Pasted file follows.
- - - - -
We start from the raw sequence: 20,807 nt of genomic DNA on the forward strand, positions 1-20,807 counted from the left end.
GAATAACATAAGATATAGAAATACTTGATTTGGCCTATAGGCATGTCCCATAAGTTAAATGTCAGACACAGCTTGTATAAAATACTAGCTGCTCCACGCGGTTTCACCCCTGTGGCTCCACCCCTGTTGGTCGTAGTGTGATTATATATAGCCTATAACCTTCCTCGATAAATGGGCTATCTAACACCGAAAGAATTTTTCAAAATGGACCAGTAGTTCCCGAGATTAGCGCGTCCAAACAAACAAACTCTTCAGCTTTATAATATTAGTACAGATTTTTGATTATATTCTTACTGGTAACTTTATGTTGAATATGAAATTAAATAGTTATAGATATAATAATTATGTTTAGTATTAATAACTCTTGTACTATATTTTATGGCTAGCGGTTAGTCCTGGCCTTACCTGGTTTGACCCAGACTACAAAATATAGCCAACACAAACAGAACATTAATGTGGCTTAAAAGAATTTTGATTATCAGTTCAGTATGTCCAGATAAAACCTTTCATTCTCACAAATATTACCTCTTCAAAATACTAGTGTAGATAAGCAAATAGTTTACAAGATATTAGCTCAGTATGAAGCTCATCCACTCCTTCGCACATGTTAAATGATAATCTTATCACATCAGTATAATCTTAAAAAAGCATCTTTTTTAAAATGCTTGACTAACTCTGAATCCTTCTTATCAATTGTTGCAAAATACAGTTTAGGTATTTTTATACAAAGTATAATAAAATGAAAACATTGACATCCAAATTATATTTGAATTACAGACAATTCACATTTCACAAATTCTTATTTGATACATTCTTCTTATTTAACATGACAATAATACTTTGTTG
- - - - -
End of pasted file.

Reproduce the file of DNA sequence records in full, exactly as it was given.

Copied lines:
We start from the raw sequence: 20,807 nt of genomic DNA on the forward strand, positions 1-20,807 counted from the left end.
GAATAACATAAGATATAGAAATACTTGATTTGGCCTATAGGCATGTCCCATAAGTTAAATGTCAGACACAGCTTGTATAAAATACTAGCTGCTCCACGCGGTTTCACCCCTGTGGCTCCACCCCTGTTGGTCGTAGTGTGATTATATATAGCCTATAACCTTCCTCGATAAATGGGCTATCTAACACCGAAAGAATTTTTCAAAATGGACCAGTAGTTCCCGAGATTAGCGCGTCCAAACAAACAAACTCTTCAGCTTTATAATATTAGTACAGATTTTTGATTATATTCTTACTGGTAACTTTATGTTGAATATGAAATTAAATAGTTATAGATATAATAATTATGTTTAGTATTAATAACTCTTGTACTATATTTTATGGCTAGCGGTTAGTCCTGGCCTTACCTGGTTTGACCCAGACTACAAAATATAGCCAACACAAACAGAACATTAATGTGGCTTAAAAGAATTTTGATTATCAGTTCAGTATGTCCAGATAAAACCTTTCATTCTCACAAATATTACCTCTTCAAAATACTAGTGTAGATAAGCAAATAGTTTACAAGATATTAGCTCAGTATGAAGCTCATCCACTCCTTCGCACATGTTAAATGATAATCTTATCACATCAGTATAATCTTAAAAAAGCATCTTTTTTAAAATGCTTGACTAACTCTGAATCCTTCTTATCAATTGTTGCAAAATACAGTTTAGGTATTTTTATACAAAGTATAATAAAATGAAAACATTGACATCCAAATTATATTTGAATTACAGACAATTCACATTTCACAAATTCTTATTTGATACATTCTTCTTATTTAACATGACAATAATACTTTGTTG